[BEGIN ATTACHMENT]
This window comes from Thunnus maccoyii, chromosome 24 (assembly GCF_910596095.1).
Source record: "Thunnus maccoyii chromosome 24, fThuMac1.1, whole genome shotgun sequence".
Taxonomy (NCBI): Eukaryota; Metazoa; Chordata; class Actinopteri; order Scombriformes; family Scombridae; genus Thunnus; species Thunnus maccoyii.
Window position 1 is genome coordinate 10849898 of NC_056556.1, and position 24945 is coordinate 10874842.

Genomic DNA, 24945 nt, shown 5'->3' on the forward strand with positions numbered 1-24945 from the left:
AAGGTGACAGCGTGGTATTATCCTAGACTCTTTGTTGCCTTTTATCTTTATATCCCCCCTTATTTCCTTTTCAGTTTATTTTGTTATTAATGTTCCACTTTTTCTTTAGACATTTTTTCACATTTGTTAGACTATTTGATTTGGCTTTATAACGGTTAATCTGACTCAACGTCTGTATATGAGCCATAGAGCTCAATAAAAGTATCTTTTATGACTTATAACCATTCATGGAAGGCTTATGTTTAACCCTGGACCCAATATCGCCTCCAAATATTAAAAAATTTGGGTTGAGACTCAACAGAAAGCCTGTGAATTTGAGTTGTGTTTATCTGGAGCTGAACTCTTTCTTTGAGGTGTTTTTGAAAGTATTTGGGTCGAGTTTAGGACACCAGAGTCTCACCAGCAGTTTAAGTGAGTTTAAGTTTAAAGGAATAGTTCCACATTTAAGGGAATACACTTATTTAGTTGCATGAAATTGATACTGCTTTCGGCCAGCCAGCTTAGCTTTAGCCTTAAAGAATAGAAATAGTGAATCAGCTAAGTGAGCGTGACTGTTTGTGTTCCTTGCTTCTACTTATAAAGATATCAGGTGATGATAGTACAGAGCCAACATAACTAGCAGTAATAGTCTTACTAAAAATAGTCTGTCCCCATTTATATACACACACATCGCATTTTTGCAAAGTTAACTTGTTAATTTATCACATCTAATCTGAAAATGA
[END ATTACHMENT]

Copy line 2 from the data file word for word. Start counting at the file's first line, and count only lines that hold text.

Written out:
Source record: "Thunnus maccoyii chromosome 24, fThuMac1.1, whole genome shotgun sequence".